We live in a flat

The Singapore Dog Lifestyle Blog

So many dog breeds, so many sad stories

When we were contemplating dog ownership, I did some research on the Internet and learnt new terms such as “puppy mill”, “backyard breeders”, “animal rescue” etc, which eventually set us on the route of dog adoption, rather than buying a puppy of a known breed from a pet shop.

One of the dogs on the Internet which made a lasting impression on me was Rosie. When I showed Mr P Rosie’s picture, he wasn’t sure what it was I was showing him.

Rosie is a poor little chihuahua born from a backyard breeder with severe congenital deformities of the face, jaw, spine and legs. Despite her deformities, she managed to survive by crawling across urine soaked floors of the backyard breeder’s home through years of feces to eat what bits of food the other dogs being hoarded left behind. More about Rosie’s story here.

Rosie’s story is a very visual reminder why not to buy from any ol’ breeder but to ask questions, do our research and make sure we do buy a dog from a reputable breeder.

But reputable is not enough.

Originally broadcasted in 2008, the video below – Pedigree Dogs Exposed – dug into how breeding practices of some reputable breeders in the UK is destroying pedigree dog breeds through inbreeding and of dogs not scanned for pre-existing conditions. The investigative documentary focused particularly on winning showdogs, their health and their detrimental impact on the breed’s health when used as studs to breed puppies close to the breed standard in form. You may not want to watch this, if you cannot stomach images of dogs in pain or discomfort.

Pedigree Dogs Exposed – Three Years On
– Part 1Part 2a, Part 2b, unable to locate part3 but you can read the summary of the remaining content on wikipedia

So yes, reputable is not enough. If we were seeking a pure bred dog, we should love your future pet and protect its health right now by making the effort to identify a socially responsible breeder that makes good health and diversity a criteria in his operations.

In the end, we decided that rather than buy, we should adopt. We know our limitations and were not looking to be all good Samaritan and adopt the first troubled shelter pup with all sorts of health conditions. But one more shelter dog adopted I guess would open up one more space for another rescue in the shelter, as long as there was an adoptable dog that fitted our criteria, there’s no reason to buy one. I’d rather save up that money to spend on better food and other stuff like heartworm preventatives and medical care for my adopted dog, especially if we had ended up adopting a breed that can be expected to have congenital conditions as it age.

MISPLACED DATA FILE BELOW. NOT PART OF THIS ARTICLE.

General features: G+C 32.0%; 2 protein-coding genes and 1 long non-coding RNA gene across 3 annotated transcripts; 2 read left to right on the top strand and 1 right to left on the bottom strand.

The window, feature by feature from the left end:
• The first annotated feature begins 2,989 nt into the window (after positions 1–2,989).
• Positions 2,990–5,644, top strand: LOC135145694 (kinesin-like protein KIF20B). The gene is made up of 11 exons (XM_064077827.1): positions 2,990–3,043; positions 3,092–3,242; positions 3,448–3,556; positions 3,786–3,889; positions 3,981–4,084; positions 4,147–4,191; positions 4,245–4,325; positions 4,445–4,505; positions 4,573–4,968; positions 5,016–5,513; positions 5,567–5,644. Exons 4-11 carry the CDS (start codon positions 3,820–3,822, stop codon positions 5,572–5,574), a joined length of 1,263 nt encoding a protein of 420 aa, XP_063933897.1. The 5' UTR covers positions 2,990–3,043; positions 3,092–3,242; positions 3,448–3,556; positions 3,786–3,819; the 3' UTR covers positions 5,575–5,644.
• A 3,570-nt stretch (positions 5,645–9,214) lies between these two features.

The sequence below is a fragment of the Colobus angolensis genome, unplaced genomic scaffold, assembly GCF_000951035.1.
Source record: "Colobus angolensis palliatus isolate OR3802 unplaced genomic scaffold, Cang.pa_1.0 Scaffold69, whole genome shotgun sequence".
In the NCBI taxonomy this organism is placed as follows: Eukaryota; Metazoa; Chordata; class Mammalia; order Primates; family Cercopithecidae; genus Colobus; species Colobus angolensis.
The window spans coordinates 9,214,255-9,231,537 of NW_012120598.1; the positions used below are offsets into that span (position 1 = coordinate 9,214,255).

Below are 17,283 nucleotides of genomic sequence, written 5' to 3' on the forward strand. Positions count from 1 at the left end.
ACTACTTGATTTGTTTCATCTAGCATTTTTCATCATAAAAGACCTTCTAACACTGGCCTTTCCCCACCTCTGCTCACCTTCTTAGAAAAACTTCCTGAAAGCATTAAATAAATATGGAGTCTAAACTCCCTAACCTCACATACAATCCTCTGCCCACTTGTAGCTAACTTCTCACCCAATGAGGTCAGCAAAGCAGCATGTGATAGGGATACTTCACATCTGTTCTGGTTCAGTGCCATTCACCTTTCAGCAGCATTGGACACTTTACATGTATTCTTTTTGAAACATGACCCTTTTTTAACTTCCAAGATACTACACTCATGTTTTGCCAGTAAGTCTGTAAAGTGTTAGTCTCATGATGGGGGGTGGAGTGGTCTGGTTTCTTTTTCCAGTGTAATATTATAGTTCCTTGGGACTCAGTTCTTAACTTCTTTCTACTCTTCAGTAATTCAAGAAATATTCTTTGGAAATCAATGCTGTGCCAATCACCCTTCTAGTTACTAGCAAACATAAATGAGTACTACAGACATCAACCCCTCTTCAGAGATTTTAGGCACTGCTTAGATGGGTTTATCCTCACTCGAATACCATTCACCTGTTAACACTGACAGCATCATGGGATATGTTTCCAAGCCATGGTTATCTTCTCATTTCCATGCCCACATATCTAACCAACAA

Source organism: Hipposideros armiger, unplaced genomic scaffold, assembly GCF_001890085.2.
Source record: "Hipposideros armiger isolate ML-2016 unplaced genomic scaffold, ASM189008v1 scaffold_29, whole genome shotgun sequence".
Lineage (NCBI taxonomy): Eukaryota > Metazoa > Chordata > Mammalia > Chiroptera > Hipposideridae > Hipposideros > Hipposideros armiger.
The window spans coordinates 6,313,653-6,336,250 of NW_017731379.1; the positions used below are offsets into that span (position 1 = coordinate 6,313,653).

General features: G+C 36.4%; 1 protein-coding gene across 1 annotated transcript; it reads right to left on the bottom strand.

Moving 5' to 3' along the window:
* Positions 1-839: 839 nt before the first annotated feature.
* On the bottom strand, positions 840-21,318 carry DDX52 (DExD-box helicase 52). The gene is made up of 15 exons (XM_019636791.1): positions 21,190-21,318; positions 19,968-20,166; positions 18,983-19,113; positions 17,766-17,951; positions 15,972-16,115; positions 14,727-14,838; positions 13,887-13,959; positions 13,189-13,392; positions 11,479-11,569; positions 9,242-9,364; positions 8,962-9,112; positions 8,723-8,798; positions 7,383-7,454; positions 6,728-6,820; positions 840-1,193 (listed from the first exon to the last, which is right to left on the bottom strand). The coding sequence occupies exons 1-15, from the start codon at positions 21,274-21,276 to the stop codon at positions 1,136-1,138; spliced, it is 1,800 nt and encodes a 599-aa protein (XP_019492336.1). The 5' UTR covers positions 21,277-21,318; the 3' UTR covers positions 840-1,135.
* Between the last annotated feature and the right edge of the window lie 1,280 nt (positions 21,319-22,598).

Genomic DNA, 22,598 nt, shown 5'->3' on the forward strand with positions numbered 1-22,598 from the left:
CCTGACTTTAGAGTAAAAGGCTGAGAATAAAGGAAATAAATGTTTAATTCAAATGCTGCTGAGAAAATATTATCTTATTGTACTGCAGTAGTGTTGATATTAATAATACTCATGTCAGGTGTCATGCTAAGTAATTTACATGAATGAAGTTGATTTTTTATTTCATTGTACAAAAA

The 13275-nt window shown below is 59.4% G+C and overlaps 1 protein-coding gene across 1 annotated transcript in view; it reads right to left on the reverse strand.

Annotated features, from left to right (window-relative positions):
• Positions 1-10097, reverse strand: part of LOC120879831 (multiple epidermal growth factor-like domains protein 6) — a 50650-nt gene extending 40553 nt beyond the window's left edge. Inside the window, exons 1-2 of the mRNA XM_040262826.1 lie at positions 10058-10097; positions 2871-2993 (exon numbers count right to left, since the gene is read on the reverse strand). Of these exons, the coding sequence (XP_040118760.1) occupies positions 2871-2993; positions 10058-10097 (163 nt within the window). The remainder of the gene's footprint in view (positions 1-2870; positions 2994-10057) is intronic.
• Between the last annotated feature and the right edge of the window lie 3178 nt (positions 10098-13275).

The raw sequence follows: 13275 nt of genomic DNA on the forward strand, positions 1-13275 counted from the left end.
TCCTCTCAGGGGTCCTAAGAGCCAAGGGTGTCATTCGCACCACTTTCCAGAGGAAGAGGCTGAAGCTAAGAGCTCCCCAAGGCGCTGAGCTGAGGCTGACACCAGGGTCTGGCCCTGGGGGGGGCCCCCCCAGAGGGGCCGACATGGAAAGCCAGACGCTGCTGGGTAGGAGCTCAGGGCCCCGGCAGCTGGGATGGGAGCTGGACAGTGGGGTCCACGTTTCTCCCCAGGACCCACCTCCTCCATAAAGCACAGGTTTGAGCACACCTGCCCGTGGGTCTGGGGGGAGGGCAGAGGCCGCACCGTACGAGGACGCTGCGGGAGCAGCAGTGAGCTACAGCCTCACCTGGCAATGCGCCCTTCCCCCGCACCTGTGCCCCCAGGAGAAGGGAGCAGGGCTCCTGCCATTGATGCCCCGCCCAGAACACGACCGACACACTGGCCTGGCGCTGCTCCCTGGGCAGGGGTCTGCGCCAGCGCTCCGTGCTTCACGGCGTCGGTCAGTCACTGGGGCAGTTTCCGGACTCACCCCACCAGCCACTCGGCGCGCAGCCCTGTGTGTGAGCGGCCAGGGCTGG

Other references
Are we breeding our dogs to extinction
It’s not all lost with bad breeding

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7 Comments

  1. I watched the video and got so upset! Lost my dog last year to a tumour (this coming 1st April being his death anniversary), and am so disgusted to see humans putting these beautiful animals in pain.

    It’s lovely reading about Donna… brings back a lot of sweet memories… :)

    • I’m so sorry to hear you lost your dog so recently!! I have a friend whose family dog died of cancer last year too and she still finds it painful. But glad you enjoyed the blog : )

      Have a good weekend ahead!!

  2. Oh, how I love you for deciding to adopt hon and I can’t watch Rosie’s story without breaking into tears for days on end because that is what I do. I don’t even watch movies where there are animals in that get lost or hurt. Silly hey, but that’s me. I can’t see why people still breed when the pet shelters are filled with all these loving and sweet innocents but yeah, it’s all about the money. Hubby’s sister breeds with Rottweilers and they are gorgeous and well looked after but … anyways, pure breds also do not have a great immune system like the mixed breeds. I will make up a post and put up pics of my little man when he was a baby in this week otherwise I am going to write you a book on this comment. LOL!

    Take care and big hugs to Donna and take some for yourself too. :P xxx

  3. I congratulate you on your decision to adopt a pound dog. So many cats and dogs suffer needlessly because of conditions you document above (puppy mills) and because irresponsible owners fail to neuter or spay their pets, then allow them to roam and become pregnant.

    I live in a retirement community, so a dog seemed less sensible (noise, waste on grass to pick up, limited exercise opportunities) than a cat or two. My first retirement animal companions- one spayed, the other neutered; both have since died – were older pound cats.

    I adopted two Persian cats after the death of the second cat, Louie, when they were offered free to me because “they are too old to sell and they aren’t suitable for breeding or showing”. That is, they have minor facial irregularities- they aren’t perfect! (Says who?!)

    I’ve no idea what would have happened to Andy and Dougy, two brothers, had I said no. I suspect they would have ended up at the pound since they didn’t meet “specification”. What a loss that would have been! They are delightful little guys with big personalities, perfect in every way to me, even with those slightly crooked faces. It just gives the character, and isn’t severe enough to cause them issues.

    • Thank you, and you know what? To the common person on the street, a cat is a cat, I probably wouldn’t even notice their minor facial irregularities if I had seen the cats :P I like cats too, but we wanted a more active lifestyle so we adopted a dog, except that our dog doesn’t really have the stamina. Hah! Thanks for sharing your story about your Persian cats weggieboy. I had a fun time reading about them on your blog. :)

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